Background: Acquired cystic lung disease is a serious respiratory complication of bronchopulmonary dysplasia in premature infants. Most cases of acquired cystic lung disease underlying bronchopulmonary dysplasia involve pulmonary interstitial emphysema. Although this is a reversible condition, there are a few instances where surgery might be necessary. An accurate diagnosis is important to decide the therapeutic strategy for acquired cystic lung disease. Here, we report a rare case of a giant pulmonary bulla in an infant treated with bullectomy.
Case presentation: A male infant born at 23 weeks of gestation with a birth weight of 524 g was initially diagnosed with respiratory distress syndrome. During mechanical ventilatory support, he presented with recurrent pneumothorax and a gradually expanding pulmonary cyst in the right lung. Chest CT at 5 months of age revealed a large cyst located in the subpleural area adjacent to the multiple cystic air spaces. These findings are consistent with the diagnosis of giant pulmonary bulla with pulmonary interstitial emphysema underlying bronchopulmonary dysplasia . At 9 months of age, the giant pulmonary bulla expanded further due to acute bronchitis for which he developed respiratory failure and obstructive shock. This warranted a bullectomy for the giant pulmonary bulla. After the operation, the unresected pulmonary interstitial emphysema lesion did not expand further. He is currently three years old and has no respiratory problems.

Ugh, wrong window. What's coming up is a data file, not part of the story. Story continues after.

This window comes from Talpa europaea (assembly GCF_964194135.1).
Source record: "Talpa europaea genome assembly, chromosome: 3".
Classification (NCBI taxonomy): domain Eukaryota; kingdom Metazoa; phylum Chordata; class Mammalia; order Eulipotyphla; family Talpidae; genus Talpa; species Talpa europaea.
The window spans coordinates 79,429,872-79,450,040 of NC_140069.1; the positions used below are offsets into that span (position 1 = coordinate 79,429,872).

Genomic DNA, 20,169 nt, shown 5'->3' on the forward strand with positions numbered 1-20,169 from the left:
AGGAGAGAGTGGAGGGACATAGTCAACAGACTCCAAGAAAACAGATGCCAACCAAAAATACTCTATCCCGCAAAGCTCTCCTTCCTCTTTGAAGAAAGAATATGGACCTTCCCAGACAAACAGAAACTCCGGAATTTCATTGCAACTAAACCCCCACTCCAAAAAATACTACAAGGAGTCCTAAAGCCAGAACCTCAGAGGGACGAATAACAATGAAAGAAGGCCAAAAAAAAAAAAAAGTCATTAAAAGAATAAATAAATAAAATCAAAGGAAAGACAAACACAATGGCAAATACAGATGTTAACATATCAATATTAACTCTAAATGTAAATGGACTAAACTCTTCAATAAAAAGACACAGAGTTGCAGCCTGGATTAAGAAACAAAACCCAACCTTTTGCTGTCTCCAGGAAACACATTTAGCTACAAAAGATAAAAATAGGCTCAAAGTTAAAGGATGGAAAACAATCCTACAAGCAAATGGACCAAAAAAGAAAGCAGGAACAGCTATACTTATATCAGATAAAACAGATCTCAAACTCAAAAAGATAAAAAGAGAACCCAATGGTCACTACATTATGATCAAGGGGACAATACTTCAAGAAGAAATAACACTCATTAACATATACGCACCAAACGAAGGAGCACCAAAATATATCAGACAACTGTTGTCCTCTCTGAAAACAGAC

Conclusions: This case demonstrated that chest CT is useful for providing valuable anatomical information necessary in deciding the treatment strategy for acquired cystic lung disease in infants.